Saturday, September 11, 2010

If it please the court, will the witness stop flying about the courtroom?

There's a new exhibit at Yale devoted to comics and the law.
 Of course, comics and the law have a long history.
In addition to the legal battles fought over comics themselves, ranging from the early Superman lawsuits to Marvel's attempts to hold up production of the Rocketeer film over characters with similar names, there have been many characters who practiced law.
The earliest of these in superhero narrative may be Two-Face, the Batman villain who is a scarred district attorney, discussed in this snippet from Frank Miller's Dark Knight Returns.

Two-Face first appears in Detective Comics #66, about 4 years into Batman's run.
Matt Murdock is possibly the most significant attorney in comics in the last 50 years, better known as Daredevil.
Here's a scene from the classic Frank MIller run that shows integration of Murdock's profession and his, ahem, avocation.

Of course, the deal here is that by detecting pulse rate using his heightened senses, this blind lawyer can tell when someone's lying- except in this case, where the culprit has a pacemaker that regulates his pulse! So this in turn effects the way Murdock practices law and the way his deferred identity functions.
Here's the denouement in a later plotline. The adversary realizes the truth.

And my personal favorite, Daredevil #7, with that great Wally Wood art.
Prince Namor journeys to the surface to file a lawsuit against the surface dwellers (that would be us).
Frustrated with the slow pace of the court system, Namor breaks out of jail and runs rampant in the city. Of course, Daredevil must stop him.

The above DD images are all from the delightful Matt Murdock Chronicles blog!
Here's a recent case from Marvel Ultimates. Once most heroes' identities are known, Banner is put on trial for the crimes of The Hulk. Guess who defends?

Of course, comic narratives have been playing fast and loose with the workings of the law throughout their existence, just as have television shows and films.
However, this has evolved. Superheroes often used the courts as personal vehicles, as in this Lois Lane story. Who knew both Superman and Batman were licensed to practice law?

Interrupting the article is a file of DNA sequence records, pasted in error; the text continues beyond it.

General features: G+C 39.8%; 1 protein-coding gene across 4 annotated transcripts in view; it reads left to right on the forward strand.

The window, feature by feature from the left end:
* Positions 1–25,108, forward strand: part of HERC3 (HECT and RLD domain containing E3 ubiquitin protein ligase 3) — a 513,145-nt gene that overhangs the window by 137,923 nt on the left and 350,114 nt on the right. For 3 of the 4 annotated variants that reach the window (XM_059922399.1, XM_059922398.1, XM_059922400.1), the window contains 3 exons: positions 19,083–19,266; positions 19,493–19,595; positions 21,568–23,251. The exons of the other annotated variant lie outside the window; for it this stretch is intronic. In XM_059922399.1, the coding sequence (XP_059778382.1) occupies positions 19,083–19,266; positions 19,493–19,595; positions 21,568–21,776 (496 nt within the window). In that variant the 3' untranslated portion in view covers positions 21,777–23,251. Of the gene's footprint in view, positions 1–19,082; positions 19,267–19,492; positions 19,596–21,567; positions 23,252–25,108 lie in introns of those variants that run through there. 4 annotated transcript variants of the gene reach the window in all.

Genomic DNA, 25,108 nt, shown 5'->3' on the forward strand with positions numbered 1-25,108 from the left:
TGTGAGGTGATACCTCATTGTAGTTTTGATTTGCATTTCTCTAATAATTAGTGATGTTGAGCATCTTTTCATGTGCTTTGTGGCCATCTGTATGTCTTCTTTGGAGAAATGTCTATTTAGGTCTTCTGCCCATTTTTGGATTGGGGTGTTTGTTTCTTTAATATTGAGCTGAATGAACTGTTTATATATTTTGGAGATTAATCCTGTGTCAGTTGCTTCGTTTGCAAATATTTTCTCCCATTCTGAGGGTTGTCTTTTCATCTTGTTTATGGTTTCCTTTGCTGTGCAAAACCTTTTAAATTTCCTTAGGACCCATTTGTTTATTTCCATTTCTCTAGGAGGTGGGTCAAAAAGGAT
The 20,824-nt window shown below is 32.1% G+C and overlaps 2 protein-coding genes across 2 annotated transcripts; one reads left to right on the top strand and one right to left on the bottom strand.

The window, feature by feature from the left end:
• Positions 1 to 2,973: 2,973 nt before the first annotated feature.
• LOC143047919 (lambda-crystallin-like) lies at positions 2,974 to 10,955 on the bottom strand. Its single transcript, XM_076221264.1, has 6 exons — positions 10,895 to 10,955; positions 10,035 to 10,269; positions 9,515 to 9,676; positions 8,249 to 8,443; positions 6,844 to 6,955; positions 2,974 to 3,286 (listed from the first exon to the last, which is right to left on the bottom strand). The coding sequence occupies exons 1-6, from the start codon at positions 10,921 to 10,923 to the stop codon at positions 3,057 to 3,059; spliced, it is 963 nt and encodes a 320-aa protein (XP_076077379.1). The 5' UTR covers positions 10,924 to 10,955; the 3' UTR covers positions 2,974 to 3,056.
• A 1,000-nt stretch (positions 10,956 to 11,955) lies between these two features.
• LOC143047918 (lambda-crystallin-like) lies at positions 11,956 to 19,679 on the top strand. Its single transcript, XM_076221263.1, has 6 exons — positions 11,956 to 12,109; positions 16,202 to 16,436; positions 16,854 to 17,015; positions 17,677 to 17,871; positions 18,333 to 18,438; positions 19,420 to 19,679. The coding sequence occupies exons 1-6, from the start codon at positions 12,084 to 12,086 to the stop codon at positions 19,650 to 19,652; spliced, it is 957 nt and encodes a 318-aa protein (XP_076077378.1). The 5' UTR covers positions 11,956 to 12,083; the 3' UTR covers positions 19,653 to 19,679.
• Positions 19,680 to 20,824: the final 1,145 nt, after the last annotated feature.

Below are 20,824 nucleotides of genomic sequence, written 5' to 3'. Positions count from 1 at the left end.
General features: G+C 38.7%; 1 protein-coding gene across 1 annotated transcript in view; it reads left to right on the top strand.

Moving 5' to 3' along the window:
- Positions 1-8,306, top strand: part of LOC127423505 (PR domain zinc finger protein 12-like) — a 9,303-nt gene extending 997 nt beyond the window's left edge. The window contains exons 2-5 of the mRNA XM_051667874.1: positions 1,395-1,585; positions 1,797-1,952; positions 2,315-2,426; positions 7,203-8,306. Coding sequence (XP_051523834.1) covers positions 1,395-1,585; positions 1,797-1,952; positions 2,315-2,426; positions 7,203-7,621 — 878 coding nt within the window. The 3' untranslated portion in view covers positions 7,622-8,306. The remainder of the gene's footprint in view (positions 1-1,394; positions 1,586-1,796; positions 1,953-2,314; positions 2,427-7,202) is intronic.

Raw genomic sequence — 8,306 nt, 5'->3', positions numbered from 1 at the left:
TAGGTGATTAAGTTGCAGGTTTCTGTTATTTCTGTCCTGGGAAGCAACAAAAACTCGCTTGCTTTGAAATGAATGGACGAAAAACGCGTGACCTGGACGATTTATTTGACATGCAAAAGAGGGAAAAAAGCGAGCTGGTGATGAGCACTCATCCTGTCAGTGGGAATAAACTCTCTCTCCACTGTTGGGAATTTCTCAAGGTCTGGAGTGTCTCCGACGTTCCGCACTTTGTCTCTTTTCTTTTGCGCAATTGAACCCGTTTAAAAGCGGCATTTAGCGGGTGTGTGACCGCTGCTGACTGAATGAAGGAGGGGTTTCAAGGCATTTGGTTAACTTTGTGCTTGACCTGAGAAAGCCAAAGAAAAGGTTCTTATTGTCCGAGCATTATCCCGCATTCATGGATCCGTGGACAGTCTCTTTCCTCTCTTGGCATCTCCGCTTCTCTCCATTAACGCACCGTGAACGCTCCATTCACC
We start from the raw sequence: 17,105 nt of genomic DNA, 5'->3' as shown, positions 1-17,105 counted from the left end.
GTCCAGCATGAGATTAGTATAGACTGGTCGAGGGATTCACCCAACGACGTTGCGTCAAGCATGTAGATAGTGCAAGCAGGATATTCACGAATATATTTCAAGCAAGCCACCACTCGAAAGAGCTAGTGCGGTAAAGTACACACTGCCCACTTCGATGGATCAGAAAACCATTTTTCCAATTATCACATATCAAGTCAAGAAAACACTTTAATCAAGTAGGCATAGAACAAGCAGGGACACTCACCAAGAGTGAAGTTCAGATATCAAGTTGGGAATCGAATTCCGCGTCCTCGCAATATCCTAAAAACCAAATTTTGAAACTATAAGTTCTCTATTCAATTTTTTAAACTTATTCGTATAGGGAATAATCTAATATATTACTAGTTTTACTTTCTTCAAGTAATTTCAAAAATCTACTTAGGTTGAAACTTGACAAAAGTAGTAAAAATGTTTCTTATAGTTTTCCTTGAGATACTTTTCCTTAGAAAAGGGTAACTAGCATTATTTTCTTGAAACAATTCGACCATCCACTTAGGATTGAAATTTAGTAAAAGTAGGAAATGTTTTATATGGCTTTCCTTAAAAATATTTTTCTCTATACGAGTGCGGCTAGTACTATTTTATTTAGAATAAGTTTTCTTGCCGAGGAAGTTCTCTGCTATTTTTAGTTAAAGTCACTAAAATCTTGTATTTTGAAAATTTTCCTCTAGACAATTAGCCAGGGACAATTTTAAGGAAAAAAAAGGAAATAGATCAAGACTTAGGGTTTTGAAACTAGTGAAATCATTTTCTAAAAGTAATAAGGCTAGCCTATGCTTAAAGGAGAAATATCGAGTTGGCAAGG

In an early 60s story, Superman was on the witness stand and questioned regarding his secret identity. His response was to write the name of his alter-ego on a chalkboard. However, it was written so fast that it melted the slate board. The court accepted this evasion as a valid answer, seemingly without question.
Flash forward to the same question being asked during a murder trial a few years ago.
There's a fascinating analysis of this and related issues over at the Strange Horizons blog. I don't completely agree with it, but it's very insightful.
For decades, Attorney Robert Ingersoll had a column in Comic Buyer's Guide titled The Law Is A Ass, which dealt with legal issues as related to comics content.  An archive of these fascinating columns can be found here.
I doubt this intriguing topic will ever be exhausted.  But we have advanced the portrayal of the superhero in court a great deal since this was all we had.

Original Art Sundays #57 (late) : A Private Myth, the show

Just a quick note that nine pages of A Private Myth, along with the cover, are being shown at the Minneapolis College of Art & Design's Faculty Art Show.
I had a couple friends from outside my MCAD world show up briefly at tonight's opening, and saw some people I used to work with at my previous college, along with many of the usual crowd from MCAD.
Also had a wonderful and unexpected talk with gallery curator Kerry Morgan about the prospects of an upcoming show we hope to have MCAD host. But I don't want to speak out of turn so I'll stop there.
Had a great chat with former student Charles Priceabout fencing and his father the attorney, and talked a bit about Rodrigo y Gabriela with my pal, fellow prog music hound and former Photoshop teacher Rik Sferra, who introduced me to R & G's great music. I was delighted to talk shop with fellow comics teacher Jim Keefe, whose work on Flash Gordon was also on display.
Jim was nice enough to indulge me and take a quick shot of me with the work.
When I first saw this shot, I thought, oh my Lord, I'm a wall. After doing some levels corrections in Photoshop, I was pleasantly surprised- I didn't think I looked that good!
I know, this isn't really new work. It's kind of cheating to use this as Original Art Sundays, especially on a Friday.
But hey, I don't show that often so it's sort of a big deal to me, even being one of many in the show.
Also, seeing the work in different contexts than originals in my grubby mitts or scans posted here allows a fresh perspective. I see different things in the work in this context, both good and bad. This gives me a fresh eye for upcoming pages.
The really weird thing was that my work ended up in the exact same spot where I had my BFA exhibition back in 1999. You've come a long way, baby....